As, I write this piece, the
marketing world is changing;
and with it the imminent
change in conducting business.
This change is being demanded
by savvy, empowered
consumers who is not swayed
by the big media instigated
"brand essence". Today, the
elusive consumers want
relevant and on-time messages.
The best way to covey it to them
is through experiences that are personally relevant, memorable, sensory, emotional
"Return on Experience" is the marketing buzz word of the 21st century. “Experiential marketing is leading the way into the new marketing paradigm.” Know your target demographics. Deliver a memorable experience at every touch point. You are bound to succeed.
Prof. Bernd H. Schmitt, director of the Center on Global Brand Leadership of Columbia Business School writes, “Today, customers take product quality and a positive brand image as a given,”........"What they want is products, communications, and marketing campaigns that dazzle their senses, touch their hearts, and stimulate their minds – that deliver an experience.” In his book Experiential Marketing, Prof Schmitt discusses 5 strategic experiential modules of Sense, Feel, Think, Act and Relate that form the basis of experiential marketing.
(At the risk of being shamefully aggressive), with pride we may say Skyline Mirage is the perfect back wall for busy trade show exhibitors who are penetrating in small vertical markets. The experience is delivered in the ease of set up. Developing this product some 30 odd years ago, Skyline related to the multifaceted challenges of an exhibitor and since then, Mirage has undergone various evolutionary phases to evolve in its final form as self locking Mirage Plus.
Companies that deliver the right experience to customers will succeed in this tough competitive market place. Trade shows are great venues where your prospects and your clients get to feel and experience your brand. To deliver a memorable experience, use innovative approaches to engage your visitors in creative and interactive ways. For example, ask your customers to write down in a white board (which very well can be part of your back wall) the defining verbs that come to their mind when using your product.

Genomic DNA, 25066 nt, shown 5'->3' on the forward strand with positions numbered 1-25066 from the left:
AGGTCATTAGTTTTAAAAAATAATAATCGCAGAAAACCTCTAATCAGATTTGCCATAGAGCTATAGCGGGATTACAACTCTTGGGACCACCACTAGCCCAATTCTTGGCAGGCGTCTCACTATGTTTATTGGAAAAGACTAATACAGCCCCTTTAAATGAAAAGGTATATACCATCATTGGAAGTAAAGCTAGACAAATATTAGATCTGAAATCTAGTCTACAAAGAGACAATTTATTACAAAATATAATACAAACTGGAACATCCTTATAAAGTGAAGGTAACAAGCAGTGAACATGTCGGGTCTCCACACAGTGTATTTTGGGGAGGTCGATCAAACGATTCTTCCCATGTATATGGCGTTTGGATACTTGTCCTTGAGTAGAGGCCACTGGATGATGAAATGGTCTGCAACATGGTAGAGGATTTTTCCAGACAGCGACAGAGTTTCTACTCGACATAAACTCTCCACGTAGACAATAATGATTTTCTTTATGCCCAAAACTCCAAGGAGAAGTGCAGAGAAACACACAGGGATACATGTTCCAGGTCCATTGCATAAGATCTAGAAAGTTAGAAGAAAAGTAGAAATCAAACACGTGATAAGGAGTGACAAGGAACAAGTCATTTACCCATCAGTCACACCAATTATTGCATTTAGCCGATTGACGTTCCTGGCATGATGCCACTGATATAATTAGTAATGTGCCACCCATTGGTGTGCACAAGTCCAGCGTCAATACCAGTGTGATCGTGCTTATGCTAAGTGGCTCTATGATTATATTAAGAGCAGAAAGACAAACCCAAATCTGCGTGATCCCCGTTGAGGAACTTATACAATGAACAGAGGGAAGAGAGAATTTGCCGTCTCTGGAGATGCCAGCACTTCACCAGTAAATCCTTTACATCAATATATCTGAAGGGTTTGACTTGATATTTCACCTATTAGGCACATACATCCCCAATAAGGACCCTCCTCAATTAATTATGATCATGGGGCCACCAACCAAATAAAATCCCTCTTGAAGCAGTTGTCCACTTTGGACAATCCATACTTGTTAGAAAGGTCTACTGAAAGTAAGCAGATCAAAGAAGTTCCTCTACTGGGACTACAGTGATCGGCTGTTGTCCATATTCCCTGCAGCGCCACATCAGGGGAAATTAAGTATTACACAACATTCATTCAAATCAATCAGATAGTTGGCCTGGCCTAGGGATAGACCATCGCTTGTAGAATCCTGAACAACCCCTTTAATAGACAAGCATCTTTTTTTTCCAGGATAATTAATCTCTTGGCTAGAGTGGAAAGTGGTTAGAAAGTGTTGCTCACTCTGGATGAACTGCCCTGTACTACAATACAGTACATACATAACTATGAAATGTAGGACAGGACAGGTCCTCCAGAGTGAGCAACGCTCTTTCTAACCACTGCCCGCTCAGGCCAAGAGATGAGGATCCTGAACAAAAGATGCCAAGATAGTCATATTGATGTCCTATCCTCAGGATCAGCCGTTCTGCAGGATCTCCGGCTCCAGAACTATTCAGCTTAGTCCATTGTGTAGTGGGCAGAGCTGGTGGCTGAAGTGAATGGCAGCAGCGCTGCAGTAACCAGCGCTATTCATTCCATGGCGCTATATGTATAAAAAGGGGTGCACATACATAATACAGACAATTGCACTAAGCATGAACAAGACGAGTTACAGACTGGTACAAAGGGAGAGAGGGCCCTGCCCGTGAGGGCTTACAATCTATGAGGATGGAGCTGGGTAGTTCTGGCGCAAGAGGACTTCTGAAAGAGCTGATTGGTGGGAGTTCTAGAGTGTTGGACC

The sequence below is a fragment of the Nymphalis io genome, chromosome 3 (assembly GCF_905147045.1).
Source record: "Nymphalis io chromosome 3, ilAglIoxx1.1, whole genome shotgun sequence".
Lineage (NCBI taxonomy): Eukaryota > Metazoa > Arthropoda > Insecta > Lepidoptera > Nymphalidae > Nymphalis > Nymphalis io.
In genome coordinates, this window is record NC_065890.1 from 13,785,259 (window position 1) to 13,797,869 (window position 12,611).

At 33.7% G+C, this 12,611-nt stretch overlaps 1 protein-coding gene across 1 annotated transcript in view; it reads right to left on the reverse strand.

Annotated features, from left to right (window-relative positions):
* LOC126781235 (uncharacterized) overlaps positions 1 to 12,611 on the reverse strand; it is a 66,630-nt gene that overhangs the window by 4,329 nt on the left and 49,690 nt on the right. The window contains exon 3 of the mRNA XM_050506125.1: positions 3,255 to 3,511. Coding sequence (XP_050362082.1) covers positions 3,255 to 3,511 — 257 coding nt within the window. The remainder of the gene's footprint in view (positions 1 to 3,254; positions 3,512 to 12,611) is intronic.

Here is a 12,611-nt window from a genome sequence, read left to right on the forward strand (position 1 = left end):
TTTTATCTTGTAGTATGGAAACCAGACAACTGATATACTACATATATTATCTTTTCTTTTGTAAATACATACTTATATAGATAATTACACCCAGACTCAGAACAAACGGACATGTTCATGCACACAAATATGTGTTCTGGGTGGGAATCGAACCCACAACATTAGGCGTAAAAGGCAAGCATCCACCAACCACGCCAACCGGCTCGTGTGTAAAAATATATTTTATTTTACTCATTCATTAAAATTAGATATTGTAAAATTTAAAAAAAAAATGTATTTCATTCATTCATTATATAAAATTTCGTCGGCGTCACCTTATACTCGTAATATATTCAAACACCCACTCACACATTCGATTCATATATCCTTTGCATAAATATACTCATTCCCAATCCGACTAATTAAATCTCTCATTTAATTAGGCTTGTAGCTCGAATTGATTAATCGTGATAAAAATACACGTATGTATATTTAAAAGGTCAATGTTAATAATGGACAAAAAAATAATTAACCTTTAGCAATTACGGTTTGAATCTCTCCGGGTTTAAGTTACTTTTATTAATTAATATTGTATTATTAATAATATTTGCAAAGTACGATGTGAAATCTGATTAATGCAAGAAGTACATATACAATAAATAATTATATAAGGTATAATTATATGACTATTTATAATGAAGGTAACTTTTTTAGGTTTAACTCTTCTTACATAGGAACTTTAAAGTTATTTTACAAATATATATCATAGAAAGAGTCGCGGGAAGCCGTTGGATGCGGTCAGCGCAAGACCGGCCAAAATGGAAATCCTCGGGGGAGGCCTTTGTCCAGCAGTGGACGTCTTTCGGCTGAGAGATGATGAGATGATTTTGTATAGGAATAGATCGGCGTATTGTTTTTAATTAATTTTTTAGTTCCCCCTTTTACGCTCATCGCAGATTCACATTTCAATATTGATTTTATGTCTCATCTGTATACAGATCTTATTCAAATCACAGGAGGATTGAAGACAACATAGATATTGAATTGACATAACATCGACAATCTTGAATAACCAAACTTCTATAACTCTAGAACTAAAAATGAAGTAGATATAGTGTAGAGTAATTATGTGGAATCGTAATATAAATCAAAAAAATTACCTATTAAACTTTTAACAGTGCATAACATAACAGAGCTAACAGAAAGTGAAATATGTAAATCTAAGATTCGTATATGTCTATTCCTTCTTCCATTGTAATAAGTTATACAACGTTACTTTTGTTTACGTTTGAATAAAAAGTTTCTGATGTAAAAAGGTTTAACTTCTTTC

Cause-marketing activities is another proven way to deliver a memorable, soul soothing experience. Allos Therapeutics Inc., a biopharmaceutical company specializing in anti-cancer therapeutics, crafted its philanthropic, in-booth activity around a quilt donation to cancer patients. Eager to support cancer patients, attendees happily completed the activity — adding messages such as “Life is a gift!” and “May hope, faith, and courage be your guiding light today and always.” Allos would sew the completed squares into as many quilts as possible, each one of which would be donated to a cancer center for distribution to patients.......A compelling marketing campaign that touched hearts and inspired minds.
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In the summer of 2007, the US stock market plummeted by 5%. In the same week FTSE lost about 5.6%, Israeli TA 25 Index dripped 7% and Australia exchange shed 3%. This was mirrored across the global stock markets. Singapore, Hong Kong, South Korea, India and China all followed suit. As the financial instruments of the developing and the developed countries have started to look alike "we have voluntarily narrowed our options to the point of jeopardizing our ability to survive."
Nature, does not condone singularity. It leads to extinction.